Use each short length of wire along one side of the terminal block to as jumper wires to connect them all together. Once you have screwed them into the terminal blocks, tug on them to ensure they are held well by the screw. Repeat this for both terminal strips.

Now we can take all the VCC/5V wires going to our components and connect them to the same terminal block strip. Then do the same for all the GND/Ground wires with the other terminal block strip.

You should find them coming from each of the following components:

  • Arduino
  • First LED strip
  • DS3231
  • Photoresistor

Step 20: Uploading the Code

Connect your Arduino to your PC via its USB connection and open up the code for this project in the Arduino IDE. You can download the code from Github:

You need to have two different libraries installed in your Arduino IDE for this project; 'Adafruit Neopixel' and 'DS3231 Simple'.

If you do not already have them you will need to install them.

To install the Adafruit library:

In the Arduino IDE, navigate to Sketch > Include Library > Manage Libraries Then in the Library Manager search for Neopixel strip using the search bar. Press install.

For the DS3231 library head to and follow the simple instructions on the page.

We can first set the time on the clock by running a small script provided by the author of the library. We only have to run it once. To do this head to ‘File' >> 'Examples' >> 'DS3231_Simple' >> 'Z1_TimeAndDate' >> 'SetDateTime' set the date and time you want and then upload it to your Arduino. This will set the correct time on your RTC which will persist when the Arduino loses power for as long as the button battery lasts. This window can now be closed and the main project script uploaded in its place.

If everything has gone as it should so far your clock face should spring into life and light up the current time.

Step 21: Adding the LED Down Lighters

For the LED downlighters you will need to prepare the following:

  • 11 sets of 29cm long wires
  • One set which is 48cms long
  • 12 individual LEDs cut from the roll we were using earlier
  • A 470 Ohms resistor

Don't forget that tinning the pads on the LEDs and the ends of the wires will make soldering them together much easier later.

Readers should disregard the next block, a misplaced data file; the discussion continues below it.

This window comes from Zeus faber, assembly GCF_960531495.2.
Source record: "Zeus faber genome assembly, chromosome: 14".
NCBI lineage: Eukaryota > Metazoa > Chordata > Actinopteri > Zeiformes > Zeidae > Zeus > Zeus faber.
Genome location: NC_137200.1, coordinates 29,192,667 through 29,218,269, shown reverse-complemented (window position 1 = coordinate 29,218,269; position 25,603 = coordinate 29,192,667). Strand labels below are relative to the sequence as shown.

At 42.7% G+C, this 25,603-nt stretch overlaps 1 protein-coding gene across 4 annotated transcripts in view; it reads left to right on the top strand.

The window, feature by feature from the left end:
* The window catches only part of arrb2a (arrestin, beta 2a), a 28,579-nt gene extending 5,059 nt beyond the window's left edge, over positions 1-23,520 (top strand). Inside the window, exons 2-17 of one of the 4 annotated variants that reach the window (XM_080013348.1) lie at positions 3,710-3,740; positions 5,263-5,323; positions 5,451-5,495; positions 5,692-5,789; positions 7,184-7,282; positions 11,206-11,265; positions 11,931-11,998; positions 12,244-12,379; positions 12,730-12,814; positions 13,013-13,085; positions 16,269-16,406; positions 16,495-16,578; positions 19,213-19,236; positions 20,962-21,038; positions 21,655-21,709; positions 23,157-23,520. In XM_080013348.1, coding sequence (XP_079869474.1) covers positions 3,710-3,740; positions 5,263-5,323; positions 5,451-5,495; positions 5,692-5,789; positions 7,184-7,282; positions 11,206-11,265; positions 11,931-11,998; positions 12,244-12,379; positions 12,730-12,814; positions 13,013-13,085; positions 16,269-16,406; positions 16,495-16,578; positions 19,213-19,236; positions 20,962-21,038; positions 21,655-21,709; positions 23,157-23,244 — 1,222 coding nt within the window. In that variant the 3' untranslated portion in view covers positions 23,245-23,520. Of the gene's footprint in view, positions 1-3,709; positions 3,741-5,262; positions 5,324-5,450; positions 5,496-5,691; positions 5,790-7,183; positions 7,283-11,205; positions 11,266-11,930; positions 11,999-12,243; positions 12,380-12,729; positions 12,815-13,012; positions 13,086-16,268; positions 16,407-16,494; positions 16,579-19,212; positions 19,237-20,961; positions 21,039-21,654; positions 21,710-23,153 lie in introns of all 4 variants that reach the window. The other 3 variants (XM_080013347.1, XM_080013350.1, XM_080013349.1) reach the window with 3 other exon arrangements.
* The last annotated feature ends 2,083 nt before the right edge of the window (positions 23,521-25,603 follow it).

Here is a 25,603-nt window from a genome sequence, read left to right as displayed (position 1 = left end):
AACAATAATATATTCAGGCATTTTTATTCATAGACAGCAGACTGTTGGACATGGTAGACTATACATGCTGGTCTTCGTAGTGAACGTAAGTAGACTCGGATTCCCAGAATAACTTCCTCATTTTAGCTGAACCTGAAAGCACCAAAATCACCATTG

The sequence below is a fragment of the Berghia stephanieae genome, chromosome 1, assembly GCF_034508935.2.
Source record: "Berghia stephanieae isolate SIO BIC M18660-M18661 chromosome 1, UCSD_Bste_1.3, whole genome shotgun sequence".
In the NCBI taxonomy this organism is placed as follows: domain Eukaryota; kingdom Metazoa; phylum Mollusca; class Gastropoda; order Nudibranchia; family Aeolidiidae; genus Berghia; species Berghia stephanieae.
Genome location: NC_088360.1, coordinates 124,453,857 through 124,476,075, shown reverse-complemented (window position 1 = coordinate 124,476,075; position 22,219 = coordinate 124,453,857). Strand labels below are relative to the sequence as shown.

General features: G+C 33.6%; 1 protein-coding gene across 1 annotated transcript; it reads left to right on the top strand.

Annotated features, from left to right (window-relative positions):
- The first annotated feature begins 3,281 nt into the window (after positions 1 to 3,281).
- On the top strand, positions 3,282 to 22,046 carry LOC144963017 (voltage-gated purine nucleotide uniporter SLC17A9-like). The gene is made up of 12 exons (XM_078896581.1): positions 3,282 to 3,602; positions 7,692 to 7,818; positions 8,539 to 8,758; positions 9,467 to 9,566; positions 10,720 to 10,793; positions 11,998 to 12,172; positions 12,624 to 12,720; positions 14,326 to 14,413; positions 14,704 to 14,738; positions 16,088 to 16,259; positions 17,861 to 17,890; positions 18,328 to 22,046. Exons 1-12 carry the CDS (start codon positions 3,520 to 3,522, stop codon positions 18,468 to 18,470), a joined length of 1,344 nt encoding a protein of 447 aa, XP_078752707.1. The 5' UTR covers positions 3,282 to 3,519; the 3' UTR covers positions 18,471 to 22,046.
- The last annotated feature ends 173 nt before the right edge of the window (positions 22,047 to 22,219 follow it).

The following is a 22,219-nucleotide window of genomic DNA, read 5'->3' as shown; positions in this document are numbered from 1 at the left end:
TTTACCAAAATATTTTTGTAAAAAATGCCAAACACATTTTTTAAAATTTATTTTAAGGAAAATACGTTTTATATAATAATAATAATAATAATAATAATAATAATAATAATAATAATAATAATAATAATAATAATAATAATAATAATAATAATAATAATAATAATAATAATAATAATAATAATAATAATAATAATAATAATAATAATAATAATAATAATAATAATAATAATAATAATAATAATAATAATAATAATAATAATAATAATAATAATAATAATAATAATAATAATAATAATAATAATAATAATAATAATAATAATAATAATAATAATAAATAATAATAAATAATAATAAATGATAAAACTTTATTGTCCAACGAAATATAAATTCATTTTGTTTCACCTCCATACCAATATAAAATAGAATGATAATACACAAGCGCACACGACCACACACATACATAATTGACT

The 3D printed sleeves for the top half and centre row of the clock will need to be removed so that we may install the wiring for the downlighters. To remove them just carefully pull them straight upwards.

The first LED downlighter will be fitted to the horizontal support at the top right of the clock face. Solder a set of 29cm long wires to both sides of one of the individual LEDs and then glue this into place in the notch on the centre support column. You still need to pay attention to the direction of data flow, and for the top row of LED downlighters it should be facing away from the Arduino as highlighted in the image.

You can then thread the wires through the wire guides at both ends of the support. Solder a 470 Ohms resistor the DIN cable which is on the Arduino side of the LED. The other end of the resistor is then connected to D5 on the Arduino.

The VCC and GND connection going to the LED can then be added to the appropriate terminal block strips.

Continue adding the LED downlighters along the top row using the 29cm sets of wires between each one. At the end of the row (6th LED) attach the 48cm set of wires so we reach down to the next row and then carry on adding LEDs with 29cm long wires between them.

I created a diagram that is attached above which makes it clear which wires to use between the LEDs, which way the data arrow must be facing and how to route the wires through the wire guides at the base of the 3D printed core supports.

Step 22: Test the Downlighters

You can now replace all the shelf sleeves with the exception of the one which will cover the electronics.

Connect the USB port on the Arduino to a USB power supply and you should find that you have a fully working project!

Step 23: Connect the Mains Power Supply

Disconnect the USB cable from the Arduino.

Feed the main power supply cable through the hole in the board we made under the 3D printed support earlier. You can then connect the positive lead to the positive power block strip and the ground to the ground strip.

Check that all the wires are still held firmly by tugging on them gently.

Step 24: Position the Photoresistor

Apply some glue to the rear of the photoresistor. This is then positioned so that the circular sensor protruding from it is nestled it the U shaped cutout already made in the 3D printed support. The front of the sensor should be flush with the front so that it does not obstruct the sleeve when lowered over this support.